The serotonin 5-HT1A receptor was the first of the serotonin receptors to be cloned and characterized by researchers.1 In 1979, Peroutka and Snyder found differing potencies for radioactive serotonin and the antipsychotic drug spiroperidol in the rat frontal cerebral cortex.2 They proposed that this indicated two distinct receptors, which they named 5-HT1A and 5-HT2A.
The Structure of 5-HT1A
Experiments conducted in the late 1980s and early 1990s led to uncovering the amino acid sequence of both the rat and human 5-HT1A receptor.3–5 The rat receptor has 89% homology with humans.
As a GPCR (G protein-coupled receptor), 5-HT1A has a characteristic form consisting of seven membrane-spanning alpha-helices6 (Figure 1). The helices are separated by alternating sections of the receptor that form intracellular and extracellular loops.
The Distribution of 5-HT1A Receptors
The 5-HT1A receptor is found densely populating the limbic areas in the brain, particularly in the hippocampus, lateral septum, cortices, and the dorsal and median raphe nuclei.8 Also, 5-HT1A binding sites are almost non-existent in the cerebellum and basal ganglia. Figure 1 shows the distribution across the body and in the brain.
How Do 5-HT1A Receptors Work and What Do They Do?
A classification system created by Nichols and Nichols groups serotonin receptors based on their primary signaling mechanism.1 According to the system, 5-HT1A belongs to the group known as Gi/o coupled receptors. Gi/o proteins are signaling proteins that couple to the 5-HT1A receptor to elicit a response.
Inhibition is one effect of the activation of Gi/o coupled receptors such as 5-HT1A.1 For example, stimulation of 5-HT1A inhibits the enzyme adenylate cyclase. This enzyme catalyzes the formation of cAMP (cyclic adenosine monophosphate, a second messenger chemical) from ATP (adenosine triphosphate). As a result, cAMP levels decrease, which interrupts cellular signaling.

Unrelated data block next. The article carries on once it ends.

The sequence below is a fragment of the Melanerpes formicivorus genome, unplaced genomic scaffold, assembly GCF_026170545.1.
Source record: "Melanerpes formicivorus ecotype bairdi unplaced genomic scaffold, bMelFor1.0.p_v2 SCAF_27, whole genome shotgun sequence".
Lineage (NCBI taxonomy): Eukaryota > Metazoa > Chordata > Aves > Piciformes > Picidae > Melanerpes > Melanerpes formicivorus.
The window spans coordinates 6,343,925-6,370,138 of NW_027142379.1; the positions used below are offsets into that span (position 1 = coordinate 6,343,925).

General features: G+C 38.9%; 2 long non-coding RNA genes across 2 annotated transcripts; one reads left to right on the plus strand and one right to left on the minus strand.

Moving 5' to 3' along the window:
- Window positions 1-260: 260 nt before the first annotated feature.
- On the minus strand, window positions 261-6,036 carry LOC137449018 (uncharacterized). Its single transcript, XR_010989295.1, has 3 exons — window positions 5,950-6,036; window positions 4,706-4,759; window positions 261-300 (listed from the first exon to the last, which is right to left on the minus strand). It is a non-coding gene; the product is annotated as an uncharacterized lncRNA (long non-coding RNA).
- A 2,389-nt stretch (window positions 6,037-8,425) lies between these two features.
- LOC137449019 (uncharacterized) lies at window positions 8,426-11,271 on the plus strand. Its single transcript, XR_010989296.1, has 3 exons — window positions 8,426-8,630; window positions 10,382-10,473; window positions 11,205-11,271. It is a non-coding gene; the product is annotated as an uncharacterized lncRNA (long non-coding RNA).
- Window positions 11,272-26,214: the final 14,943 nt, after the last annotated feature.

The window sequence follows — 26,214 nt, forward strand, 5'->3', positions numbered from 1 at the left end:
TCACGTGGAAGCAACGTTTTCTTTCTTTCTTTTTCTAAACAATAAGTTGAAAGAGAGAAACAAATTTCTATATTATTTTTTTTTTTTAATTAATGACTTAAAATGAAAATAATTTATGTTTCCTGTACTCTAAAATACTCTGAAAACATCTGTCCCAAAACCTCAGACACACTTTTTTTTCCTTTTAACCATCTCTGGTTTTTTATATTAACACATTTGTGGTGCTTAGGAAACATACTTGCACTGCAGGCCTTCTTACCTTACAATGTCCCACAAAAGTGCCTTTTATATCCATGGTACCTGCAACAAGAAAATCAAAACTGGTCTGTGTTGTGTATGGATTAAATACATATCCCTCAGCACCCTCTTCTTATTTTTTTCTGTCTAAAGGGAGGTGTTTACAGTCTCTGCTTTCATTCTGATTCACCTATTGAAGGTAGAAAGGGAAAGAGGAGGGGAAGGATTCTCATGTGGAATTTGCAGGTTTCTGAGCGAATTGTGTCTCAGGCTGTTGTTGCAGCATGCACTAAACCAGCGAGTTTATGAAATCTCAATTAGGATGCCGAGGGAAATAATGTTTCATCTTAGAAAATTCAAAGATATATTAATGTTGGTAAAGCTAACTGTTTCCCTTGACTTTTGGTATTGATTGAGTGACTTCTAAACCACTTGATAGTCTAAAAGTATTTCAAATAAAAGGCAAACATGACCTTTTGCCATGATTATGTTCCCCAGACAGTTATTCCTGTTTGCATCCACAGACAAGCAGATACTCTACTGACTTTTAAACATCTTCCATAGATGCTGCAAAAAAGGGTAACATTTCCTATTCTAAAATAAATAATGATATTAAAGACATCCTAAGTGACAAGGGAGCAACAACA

In the world of neurons, 5-HT1A receptors are present on raphe neurons, both pre- and postsynaptically. When the receptor is activated at either location, it causes hyperpolarization, and the firing rate of the neuron is reduced (i.e., there is inhibition).10 The hyperpolarization happens via the opening of potassium ion channels in the cell membrane.11,12 Research indicates that the inhibition of 5-HT1A also happens indirectly by the stimulation of inhibitory GABA (gamma aminobutyric acid) neurons.
There is a myriad of physiological effects that arise from the activation of the 5-HT1A receptor. Table 1 summarizes some of them.
Table 1: Summary of responses resulting from 5-HT1A receptor activation in the brain. Post = postsynaptic, Pre = presynaptic, (-) = inhibitory effect, (+) = excitatory effect. Reproduced from Barnes and Sharp 1999.
|Cellular||Adenylate cyclase (-)||Post|
|Hyperphagia (increased appetite)||Pre|
|Anxiolysis (inhibits anxiety)||Pre/Post|
|Sexual behavior (+)||Pre/Post|
|Neurochemical||Serotonin release (-)||Pre|
|Noradrenaline release (+)||Post|
|Acetylcholine release (+)||Post|
|Glutamate release (-)||unknown|
|Adrenocorticotropic hormone (+)||Post|
In terms of mental health, the 5-HT1A receptor may have roles in anxiety, the action of selective serotonin reuptake inhibitor (SSRI) drugs, schizophrenia, Parkinson’s disease, addiction, and protection against ischemic brain damage (see Nichols and Nichols 2008 for a comprehensive review). A 2009 study suggests the receptor may be involved in major depressive disorder and other stress-related disorders.13
Is 5-HT1A Involved in the Psychedelic Effect?
A literature review done by Halberstadt and Geyer in 2011 concluded that 5-HT1A receptor activation by indoleamines hallucinogens might elicit significant changes in behavior.14 The evidence for this comes mostly from drug discrimination studies in rodents and also research into changes in their investigative and exploratory behavior under the influence of indoleamine hallucinogens. For example, a 2010 study indicated that 5-MeO-DMT and psilocin decrease locomotor activity in mice and that this effect is mediated by the 5-HT1A receptor.15 Using receptor antagonists, the authors concluded that 5-MeO-DMT and psilocin act as mixed agonists at 5-HT1A and 5-HT2A.
Over the years, there has been accumulating experimental evidence indicating that the effects of 5-MeO-DMT are mediated via the 5-HT1A receptor.16-24 Also, there are studies showing that 5-HT1A may also be critical to the effects of LSD (lysergic acid diethylamide).25,26
The phenomenon known as allosteric modulation may have a role in the contribution each serotonin receptor makes to the overall effects of psychedelics. The behavior of GPCRs is modulated by many things, including neurotransmitters, hormones, and ions, to name a few.27 On top of the impact that comes from these physiological influences, psychedelics may also be modulators of GPCR function resulting in an entourage effect similar to the compounds in cannabis.